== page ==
The Household Cavalry Museum: Day Trip #17

What to do when the girls of my household are in London to see a musical leaving me in the capital city with a few hours to kill until they come out of the theatre? Why, visit a military museum, of course!

I decided that I’d walk down to Horse Guards Parade and take a look around the Household Cavalry Museum which is housed within the buildings there. Horse Guards was subject to some redevelopment in 1758 resulting in the Life Guard being based at the site, a tradition that continues to this day. In the 19th Century, the Duke of Wellington as Commander-in-Chief of the British Army used Horse Guards as the British Army HQ. In the 20th century it shamefully was allowed to become an enormous civil service car park, but it reclaimed its dignity and eventually reverted back to its original purpose as a parade and events ground in the 1990s.

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Horse Guards Parade on the day of my visit. The entrance to the Household Cavalry Museum is centre, left of the three archways and just behind a statue of Field Marshall Wolseley.

The entrance fee is £8 which, though modest enough, is slightly more than many of the other military museums I’ve visited (many of which are free), but for London that’s positively cheap!

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On entry, I soon found the display of the modern-day Full Dress uniform for which the Household Cavalry are famous worldwide. The uniforms are based on a 19th century-style heavy dragoon with polished steel cuirasses. The two regiments of the Household Cavalry have distinctively different uniforms; the scarlet tunics and white plumes of the Life Guard and the navy tunics and red plumes of the Blues and Royals. The colours of these regiments are a tradition which goes back a long way. For the Blues and Royals, their uniform harks back to the Horse Guards of the late 17th century.

Also in this contemporary display were the instruments of the mounted band. It was terrific to see the polished kettledrums and drum banners of a regiment which still uses them even today.

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The Royal Horse Guards (The Blues) has a lineage that goes back to the distinctly un-royal cuirassiers in the Parliamentarian Army in the Civil War (known as ‘Haselrigge’s lobsters’). An example of this type of armour is on display.

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In the early 19th century, Wellington’s Household Brigade performed a famous role in the Battle of Waterloo, comprising both regiments of the Life Guard and the Royal Horse Guards. The Royals (the 1st Dragoons who would later merge with the Blues) took part in the same general charge as part of the Union Brigade, in the process capturing a French Eagle. Helmets from this charge were on display. The images below show a Royals helmet top and a Horse Guards helmet below:

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Back in 2016, I posted on a series of cigarette cards featuring British cavalry uniforms, one of which included this trooper below of the Royal Horse Guards in 1815. The same helmet but with the crest and plume in place can be seen.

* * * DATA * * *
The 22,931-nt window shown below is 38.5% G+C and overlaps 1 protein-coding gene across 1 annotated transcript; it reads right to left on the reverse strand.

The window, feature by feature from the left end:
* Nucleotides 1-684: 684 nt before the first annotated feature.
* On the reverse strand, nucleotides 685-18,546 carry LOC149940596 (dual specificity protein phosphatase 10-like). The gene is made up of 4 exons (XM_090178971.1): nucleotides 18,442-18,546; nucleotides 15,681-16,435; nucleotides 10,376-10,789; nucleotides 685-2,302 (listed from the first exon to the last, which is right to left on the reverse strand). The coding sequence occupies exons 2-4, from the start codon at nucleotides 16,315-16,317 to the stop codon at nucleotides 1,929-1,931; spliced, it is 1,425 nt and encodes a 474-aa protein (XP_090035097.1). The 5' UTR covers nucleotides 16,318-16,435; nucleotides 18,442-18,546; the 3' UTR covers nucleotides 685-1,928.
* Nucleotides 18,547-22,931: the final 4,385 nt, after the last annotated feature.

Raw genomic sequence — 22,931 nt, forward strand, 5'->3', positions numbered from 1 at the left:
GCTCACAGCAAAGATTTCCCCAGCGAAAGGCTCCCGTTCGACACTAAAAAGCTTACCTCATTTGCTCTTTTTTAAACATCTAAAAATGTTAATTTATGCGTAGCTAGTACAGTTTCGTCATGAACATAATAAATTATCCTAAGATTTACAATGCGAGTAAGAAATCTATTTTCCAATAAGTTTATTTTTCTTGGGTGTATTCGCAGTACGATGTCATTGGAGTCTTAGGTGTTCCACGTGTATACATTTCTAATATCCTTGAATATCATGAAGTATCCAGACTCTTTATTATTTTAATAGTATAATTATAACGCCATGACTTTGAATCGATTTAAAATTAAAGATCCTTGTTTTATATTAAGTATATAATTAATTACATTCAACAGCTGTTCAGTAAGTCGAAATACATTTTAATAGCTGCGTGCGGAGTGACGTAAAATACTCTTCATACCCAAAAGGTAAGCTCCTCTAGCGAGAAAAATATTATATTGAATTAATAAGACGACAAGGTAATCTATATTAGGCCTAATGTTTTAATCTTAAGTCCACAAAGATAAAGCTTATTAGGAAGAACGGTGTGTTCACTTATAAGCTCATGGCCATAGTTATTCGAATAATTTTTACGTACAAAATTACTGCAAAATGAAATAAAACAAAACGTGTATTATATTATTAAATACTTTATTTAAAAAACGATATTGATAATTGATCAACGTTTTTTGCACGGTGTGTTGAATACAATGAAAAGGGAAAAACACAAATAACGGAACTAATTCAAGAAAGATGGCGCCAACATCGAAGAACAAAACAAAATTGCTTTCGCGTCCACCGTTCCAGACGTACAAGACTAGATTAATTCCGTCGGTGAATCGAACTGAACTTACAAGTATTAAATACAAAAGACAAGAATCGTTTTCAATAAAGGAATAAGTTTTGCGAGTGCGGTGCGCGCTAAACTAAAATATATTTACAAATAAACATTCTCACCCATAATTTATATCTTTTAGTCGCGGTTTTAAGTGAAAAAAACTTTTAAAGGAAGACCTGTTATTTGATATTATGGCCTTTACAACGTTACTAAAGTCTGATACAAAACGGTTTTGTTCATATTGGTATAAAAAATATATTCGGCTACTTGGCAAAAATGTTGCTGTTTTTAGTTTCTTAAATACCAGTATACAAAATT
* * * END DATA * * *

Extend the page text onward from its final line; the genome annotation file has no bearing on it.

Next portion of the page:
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A life-sized model reproduced the moment that Captain Alexander Kennedy Clark of the Royal Dragoons captured the French Eagle of the 105th Line. An original heavy dragoon helmet with horsehair plume could be viewed close up in a cabinet too. Great for comparison with my own 1st Royal Dragoon figures painted for the Nappy Cavalry Project a few years ago.

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My figures of The Royals. British Heavy Dragoons by Waterloo 1815.

After Waterloo, the British Army enjoyed an unprecedented period of peace in which Britain and it’s forces were largely pre-eminent and unchallenged on the world stage. This allowed the army to explore more extravagant uniforms of immense grandeur, often without such indulgence ever being exposed to the proving ground of hard campaigning. With the prestigious Life Guard and the Royal Horse Guard regiments, this trend reached particularly exuberant proportions in the realm of headdress, as can be seen below in this 1832 Life Guards helmet with its outrageous bearskin plume.

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Life Guards helmet, 1832-43.

The plume can be seen to be protruding slightly further forward on the helmet seen above compared to the design that it succeeded shown below.

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Life Guards helmet, 1817.

This older 1817 design replaced the iconic, though short-lived, Waterloo helmet. The new design’s astonishing plume had its drawbacks, however, and apparently unbalanced the riders who wore it, hence the 1832 redesign. It must have nonetheless been a terrific sight in Full Dress occasions such as parades or reviews.

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My aforementioned series of British cavalry uniforms on cigarette cards also pictured this helmet on a trooper of the Horse Guards in 1818.

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Another version of this style of bear-crested ‘Romanesque’ headdress was this version worn by the 1st Dragoons, ‘the Royals’. There are notable differences, however. The helmet has been ‘Japanned’ in a black lacquer and has ornate gold-coloured leaf designs featuring on both the sides of the helmet and on the chin scales.

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It’s an imposing piece of headgear, though another piece I discovered was arguably even more so. It was a headdress which I had been hoping to see up close for a long time. Described by the museum as a ‘bearskin cap’, this particular specimen was worn by a captain of the Life Guards at the coronation of the Prince Regent in 1821 and reflected the obsession that the would-be King George IV had with Napoleon’s recently defunct Imperial Guard.

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The grenadier badge is a direct reference to Napoleon’s grenadiers. The ‘comb-over’ plume is made of swan feathers. Once again, another of those cigarette cards depicts this headdress. In fact, it reproduced the exact same coronation headdress on display in the museum, describing the illustration as “an officer of the Life Guards in the full dress uniform worn at the Coronation of George IV”. Notably, the artist has wrongly envisaged a direct copy of the French version with a shorter swan plume, a front plate and other Imperial Guard details, different to the original shown in the museum.